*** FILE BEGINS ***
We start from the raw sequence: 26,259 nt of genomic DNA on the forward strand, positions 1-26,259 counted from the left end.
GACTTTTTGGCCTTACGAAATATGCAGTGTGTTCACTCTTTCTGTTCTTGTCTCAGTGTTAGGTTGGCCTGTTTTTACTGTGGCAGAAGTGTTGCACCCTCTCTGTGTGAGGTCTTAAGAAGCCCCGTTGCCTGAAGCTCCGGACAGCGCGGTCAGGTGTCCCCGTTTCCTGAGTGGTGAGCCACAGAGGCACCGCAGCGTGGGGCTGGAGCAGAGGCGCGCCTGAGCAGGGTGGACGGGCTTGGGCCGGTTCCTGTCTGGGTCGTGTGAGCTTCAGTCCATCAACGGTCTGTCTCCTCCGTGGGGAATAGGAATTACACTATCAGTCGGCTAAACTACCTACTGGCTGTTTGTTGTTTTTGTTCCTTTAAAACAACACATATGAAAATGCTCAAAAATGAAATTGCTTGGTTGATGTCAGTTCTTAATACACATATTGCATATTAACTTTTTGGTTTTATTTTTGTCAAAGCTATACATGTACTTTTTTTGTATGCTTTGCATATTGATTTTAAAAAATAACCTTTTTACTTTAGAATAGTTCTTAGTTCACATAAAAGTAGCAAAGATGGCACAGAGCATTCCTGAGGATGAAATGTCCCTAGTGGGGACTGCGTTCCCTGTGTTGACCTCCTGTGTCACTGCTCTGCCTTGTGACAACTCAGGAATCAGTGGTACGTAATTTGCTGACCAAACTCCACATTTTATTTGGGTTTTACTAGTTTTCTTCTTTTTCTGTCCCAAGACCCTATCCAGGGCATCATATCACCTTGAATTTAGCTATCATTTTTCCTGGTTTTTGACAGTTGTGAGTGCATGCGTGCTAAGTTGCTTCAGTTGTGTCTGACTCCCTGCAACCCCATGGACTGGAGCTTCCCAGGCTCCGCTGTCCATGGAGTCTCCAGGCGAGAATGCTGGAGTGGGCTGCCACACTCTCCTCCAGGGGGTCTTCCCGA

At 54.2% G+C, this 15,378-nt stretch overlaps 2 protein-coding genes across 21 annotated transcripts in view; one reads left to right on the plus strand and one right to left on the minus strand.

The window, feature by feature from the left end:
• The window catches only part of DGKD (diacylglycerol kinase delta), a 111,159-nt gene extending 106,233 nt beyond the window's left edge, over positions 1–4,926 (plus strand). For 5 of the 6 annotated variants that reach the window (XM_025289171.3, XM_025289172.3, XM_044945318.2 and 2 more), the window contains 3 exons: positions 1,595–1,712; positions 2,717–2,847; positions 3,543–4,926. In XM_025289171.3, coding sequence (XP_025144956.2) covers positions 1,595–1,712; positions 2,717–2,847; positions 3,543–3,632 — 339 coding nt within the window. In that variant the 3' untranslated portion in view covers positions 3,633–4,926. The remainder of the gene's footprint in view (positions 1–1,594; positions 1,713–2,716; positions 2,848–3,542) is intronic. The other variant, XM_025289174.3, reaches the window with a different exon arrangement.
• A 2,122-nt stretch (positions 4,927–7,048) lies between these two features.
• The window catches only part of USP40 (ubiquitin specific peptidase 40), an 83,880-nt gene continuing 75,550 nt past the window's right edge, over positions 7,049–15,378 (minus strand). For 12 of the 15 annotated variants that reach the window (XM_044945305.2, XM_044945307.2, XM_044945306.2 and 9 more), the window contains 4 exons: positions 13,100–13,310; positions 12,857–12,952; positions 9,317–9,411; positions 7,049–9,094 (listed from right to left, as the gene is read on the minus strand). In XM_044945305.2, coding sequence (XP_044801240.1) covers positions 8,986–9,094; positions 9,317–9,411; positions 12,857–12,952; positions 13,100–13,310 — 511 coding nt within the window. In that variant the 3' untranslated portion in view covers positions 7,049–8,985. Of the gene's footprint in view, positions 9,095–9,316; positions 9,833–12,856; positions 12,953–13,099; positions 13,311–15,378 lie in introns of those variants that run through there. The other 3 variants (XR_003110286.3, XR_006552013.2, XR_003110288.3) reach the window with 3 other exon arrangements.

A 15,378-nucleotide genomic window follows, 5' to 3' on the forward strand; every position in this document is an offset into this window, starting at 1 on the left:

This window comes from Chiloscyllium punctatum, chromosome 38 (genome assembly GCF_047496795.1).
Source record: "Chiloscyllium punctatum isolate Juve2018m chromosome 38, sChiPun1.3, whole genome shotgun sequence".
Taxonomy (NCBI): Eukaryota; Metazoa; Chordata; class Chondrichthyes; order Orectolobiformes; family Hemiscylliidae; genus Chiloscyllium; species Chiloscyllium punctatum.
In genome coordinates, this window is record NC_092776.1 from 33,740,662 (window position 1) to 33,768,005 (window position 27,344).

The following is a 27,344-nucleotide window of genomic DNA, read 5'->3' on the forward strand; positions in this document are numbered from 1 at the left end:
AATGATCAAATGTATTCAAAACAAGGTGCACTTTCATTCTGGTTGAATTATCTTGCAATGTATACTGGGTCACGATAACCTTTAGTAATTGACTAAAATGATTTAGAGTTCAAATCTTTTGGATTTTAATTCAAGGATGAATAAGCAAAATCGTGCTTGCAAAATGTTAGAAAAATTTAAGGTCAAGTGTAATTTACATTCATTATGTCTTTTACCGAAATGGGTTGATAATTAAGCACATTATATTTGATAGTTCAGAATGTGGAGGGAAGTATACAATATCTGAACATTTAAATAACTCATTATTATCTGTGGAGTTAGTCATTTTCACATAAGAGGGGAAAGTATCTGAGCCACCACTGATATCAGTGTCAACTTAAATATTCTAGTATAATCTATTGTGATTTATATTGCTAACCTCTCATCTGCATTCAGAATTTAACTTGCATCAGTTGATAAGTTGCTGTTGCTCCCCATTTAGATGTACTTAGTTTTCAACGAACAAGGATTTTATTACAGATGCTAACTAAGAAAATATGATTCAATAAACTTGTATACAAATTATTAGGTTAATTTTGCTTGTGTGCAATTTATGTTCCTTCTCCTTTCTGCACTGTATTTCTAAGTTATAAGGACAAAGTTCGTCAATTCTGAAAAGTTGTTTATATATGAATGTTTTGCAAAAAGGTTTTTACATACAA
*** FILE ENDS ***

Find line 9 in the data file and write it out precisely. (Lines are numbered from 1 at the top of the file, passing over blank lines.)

This window comes from Chiloscyllium punctatum, chromosome 38 (genome assembly GCF_047496795.1).